Yours of the 22d was duly received by me on yesterday, and I, according to your request, called on the colonel. I learned that he intends to leave here to join you in about ten days (certainly, barring accidents). I learned, too, that he had drawn the money, and I think it is pretty well used up by this time. I did not say anything about his refunding, as he assured me, in the most positive way he could, that he would set out as soon as he got his book finished, which would be done in about a week. He says he is as anxious as you are to do everything that can be done; but he still thinks that there will be no need of action before winter. Yet he admitted it was best to be ready; and he thinks his book of extracts is all-important, — a part of the necessary tools to work with. He has given up the idea of getting his family over to this country, and is about sending his daughter back to her mother. She will leave in a few days. He sent his family (I understood from himself) about one hundred and twenty dollars some time ago of the money he drew, and I suppose it will take some hundred dollars for his daughter to go home on; yet I think the colonel is acting in good faith, and is an honorable man.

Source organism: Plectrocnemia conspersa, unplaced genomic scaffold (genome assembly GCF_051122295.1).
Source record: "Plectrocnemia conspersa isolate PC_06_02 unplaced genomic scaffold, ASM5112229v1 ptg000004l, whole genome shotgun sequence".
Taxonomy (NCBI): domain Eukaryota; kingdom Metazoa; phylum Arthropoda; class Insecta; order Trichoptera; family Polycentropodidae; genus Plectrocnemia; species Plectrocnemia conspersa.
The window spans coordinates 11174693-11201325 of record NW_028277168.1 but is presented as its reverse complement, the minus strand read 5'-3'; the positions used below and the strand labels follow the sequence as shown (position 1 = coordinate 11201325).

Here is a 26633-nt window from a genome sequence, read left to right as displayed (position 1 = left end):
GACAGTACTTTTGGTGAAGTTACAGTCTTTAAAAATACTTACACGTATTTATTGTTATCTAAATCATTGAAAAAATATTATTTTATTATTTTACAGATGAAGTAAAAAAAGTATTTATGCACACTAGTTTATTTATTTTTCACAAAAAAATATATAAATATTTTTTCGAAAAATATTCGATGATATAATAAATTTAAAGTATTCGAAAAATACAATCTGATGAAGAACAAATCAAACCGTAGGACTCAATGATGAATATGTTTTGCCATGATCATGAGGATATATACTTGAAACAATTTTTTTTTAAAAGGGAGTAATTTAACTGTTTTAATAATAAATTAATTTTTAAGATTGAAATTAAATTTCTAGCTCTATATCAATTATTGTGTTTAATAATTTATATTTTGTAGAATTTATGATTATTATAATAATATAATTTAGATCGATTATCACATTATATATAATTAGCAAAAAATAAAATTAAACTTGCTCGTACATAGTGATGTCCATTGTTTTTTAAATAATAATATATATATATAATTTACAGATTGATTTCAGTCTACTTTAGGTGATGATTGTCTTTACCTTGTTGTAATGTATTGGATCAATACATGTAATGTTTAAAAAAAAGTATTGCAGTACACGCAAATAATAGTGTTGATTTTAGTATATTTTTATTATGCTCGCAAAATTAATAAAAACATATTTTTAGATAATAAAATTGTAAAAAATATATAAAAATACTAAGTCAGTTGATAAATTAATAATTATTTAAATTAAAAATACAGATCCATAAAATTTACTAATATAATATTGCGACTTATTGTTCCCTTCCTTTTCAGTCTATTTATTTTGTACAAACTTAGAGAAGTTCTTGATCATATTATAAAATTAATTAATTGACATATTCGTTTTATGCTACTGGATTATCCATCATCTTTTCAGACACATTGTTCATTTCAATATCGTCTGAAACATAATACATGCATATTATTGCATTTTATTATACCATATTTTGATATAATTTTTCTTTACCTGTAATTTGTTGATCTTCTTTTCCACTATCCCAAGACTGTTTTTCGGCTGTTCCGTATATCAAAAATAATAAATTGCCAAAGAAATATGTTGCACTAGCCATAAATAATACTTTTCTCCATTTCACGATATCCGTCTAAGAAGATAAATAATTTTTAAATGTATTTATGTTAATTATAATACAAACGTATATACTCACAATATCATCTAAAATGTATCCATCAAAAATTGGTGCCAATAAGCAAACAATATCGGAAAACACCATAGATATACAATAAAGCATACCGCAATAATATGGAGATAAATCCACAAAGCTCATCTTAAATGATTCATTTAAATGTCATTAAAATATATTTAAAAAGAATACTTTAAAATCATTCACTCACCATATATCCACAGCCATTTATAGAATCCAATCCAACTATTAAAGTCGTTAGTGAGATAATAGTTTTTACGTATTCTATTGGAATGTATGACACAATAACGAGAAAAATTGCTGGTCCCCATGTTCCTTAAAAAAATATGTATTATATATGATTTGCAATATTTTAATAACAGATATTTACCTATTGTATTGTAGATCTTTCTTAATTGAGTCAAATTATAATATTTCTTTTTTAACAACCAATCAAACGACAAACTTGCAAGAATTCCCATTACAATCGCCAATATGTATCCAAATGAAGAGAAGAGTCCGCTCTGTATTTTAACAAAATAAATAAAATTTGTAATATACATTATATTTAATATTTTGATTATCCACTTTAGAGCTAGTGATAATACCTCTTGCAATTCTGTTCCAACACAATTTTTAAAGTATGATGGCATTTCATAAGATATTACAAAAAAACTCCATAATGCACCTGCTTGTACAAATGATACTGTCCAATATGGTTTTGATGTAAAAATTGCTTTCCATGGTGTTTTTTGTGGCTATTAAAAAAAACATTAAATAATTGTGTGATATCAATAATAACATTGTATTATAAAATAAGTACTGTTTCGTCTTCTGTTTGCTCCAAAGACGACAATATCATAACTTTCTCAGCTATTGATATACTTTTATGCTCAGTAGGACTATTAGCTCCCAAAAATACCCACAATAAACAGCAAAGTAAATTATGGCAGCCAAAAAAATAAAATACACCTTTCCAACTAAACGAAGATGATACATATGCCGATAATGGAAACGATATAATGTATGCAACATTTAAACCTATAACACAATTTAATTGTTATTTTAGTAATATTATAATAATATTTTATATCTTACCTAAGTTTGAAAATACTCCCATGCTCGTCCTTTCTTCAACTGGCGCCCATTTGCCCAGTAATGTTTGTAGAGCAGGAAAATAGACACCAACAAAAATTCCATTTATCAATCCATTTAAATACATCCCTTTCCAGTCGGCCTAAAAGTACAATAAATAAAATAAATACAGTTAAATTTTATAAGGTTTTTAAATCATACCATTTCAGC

SOURCE: Franklin B. Sanborn, The Life and Letters of John Brown, p. 390